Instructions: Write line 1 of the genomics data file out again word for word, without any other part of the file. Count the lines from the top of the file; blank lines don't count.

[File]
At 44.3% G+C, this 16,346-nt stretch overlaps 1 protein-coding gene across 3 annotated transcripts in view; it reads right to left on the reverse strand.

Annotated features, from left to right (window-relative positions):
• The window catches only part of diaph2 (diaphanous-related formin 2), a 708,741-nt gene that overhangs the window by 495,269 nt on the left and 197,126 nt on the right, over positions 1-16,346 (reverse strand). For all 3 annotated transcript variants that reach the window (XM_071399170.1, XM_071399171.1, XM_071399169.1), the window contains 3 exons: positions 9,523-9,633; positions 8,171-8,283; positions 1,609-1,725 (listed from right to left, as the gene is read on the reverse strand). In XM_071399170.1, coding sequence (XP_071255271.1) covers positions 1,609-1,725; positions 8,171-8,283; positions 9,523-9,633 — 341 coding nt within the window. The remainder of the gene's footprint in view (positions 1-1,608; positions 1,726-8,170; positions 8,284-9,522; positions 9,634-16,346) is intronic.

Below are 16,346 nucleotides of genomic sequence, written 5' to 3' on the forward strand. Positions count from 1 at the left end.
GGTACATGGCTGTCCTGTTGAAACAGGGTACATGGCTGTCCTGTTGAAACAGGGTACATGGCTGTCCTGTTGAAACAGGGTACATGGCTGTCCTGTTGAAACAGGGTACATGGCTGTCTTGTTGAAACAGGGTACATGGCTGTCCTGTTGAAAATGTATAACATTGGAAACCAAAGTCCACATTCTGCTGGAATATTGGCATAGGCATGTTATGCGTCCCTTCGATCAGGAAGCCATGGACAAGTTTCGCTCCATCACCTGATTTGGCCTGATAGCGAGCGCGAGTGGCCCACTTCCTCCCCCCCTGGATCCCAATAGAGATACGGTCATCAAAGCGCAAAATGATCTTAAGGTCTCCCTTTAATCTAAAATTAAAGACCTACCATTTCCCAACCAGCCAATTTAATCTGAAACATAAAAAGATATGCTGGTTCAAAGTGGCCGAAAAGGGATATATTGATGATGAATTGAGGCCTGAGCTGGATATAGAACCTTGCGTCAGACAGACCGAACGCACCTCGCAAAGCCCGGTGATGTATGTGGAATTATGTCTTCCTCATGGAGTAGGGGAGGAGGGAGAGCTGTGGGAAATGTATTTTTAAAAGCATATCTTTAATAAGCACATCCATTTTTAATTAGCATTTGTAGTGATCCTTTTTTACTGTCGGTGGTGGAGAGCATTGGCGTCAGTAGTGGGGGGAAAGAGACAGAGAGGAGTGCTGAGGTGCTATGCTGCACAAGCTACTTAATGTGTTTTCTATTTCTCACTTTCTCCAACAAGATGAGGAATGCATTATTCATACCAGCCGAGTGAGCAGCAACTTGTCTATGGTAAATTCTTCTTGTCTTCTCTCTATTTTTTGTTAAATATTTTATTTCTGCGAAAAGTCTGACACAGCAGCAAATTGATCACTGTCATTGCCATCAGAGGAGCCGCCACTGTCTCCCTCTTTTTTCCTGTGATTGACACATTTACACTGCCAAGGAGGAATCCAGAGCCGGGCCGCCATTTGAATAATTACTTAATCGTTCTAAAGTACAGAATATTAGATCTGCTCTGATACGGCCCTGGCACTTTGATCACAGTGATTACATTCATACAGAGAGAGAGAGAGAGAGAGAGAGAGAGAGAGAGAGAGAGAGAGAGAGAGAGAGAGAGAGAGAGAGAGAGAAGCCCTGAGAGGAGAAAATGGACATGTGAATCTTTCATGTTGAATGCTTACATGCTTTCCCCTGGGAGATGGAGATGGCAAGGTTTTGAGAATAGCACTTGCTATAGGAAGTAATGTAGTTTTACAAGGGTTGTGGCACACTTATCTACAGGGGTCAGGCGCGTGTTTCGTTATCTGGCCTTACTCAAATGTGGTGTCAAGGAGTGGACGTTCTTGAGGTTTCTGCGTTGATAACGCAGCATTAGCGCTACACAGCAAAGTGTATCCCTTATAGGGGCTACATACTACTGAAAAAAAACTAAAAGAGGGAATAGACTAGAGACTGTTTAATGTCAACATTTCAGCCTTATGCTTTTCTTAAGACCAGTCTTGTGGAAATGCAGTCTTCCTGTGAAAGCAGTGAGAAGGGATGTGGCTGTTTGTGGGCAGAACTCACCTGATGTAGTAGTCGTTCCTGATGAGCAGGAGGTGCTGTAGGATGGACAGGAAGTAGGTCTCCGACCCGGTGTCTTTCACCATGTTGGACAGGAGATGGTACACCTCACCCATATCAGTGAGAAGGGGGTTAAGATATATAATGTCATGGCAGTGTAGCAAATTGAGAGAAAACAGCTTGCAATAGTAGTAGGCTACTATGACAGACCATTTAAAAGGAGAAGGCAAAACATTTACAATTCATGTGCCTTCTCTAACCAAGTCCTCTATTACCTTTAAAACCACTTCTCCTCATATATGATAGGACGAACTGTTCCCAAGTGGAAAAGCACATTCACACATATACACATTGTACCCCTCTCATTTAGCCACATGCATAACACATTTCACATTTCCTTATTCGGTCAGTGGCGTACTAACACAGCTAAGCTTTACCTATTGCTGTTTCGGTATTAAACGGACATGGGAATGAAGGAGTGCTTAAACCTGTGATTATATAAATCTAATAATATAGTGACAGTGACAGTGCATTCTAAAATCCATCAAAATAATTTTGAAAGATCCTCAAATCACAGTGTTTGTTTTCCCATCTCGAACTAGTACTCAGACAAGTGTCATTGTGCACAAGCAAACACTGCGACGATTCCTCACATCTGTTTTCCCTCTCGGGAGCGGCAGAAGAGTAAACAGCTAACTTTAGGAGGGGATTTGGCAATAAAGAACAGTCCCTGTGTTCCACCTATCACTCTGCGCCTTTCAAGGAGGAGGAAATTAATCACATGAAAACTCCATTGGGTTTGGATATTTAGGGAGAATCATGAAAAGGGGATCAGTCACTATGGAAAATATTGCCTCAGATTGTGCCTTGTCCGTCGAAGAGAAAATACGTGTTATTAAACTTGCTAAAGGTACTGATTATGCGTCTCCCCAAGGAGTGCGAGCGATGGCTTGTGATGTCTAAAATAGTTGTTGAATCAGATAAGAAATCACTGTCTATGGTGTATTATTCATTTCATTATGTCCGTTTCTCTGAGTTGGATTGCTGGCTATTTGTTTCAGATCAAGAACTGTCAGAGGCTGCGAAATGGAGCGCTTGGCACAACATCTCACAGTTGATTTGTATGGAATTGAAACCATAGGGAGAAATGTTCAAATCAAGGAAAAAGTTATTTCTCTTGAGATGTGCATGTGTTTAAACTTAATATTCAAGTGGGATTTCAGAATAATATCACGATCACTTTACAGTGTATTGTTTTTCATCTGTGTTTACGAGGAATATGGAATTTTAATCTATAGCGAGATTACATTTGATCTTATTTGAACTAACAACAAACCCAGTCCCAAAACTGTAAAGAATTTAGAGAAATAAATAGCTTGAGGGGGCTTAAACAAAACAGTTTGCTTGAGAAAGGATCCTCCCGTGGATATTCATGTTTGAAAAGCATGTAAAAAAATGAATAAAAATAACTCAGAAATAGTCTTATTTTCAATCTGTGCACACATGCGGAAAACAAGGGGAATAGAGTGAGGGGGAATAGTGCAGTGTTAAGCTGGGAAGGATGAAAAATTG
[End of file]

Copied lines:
At 44.3% G+C, this 16,346-nt stretch overlaps 1 protein-coding gene across 3 annotated transcripts in view; it reads right to left on the reverse strand.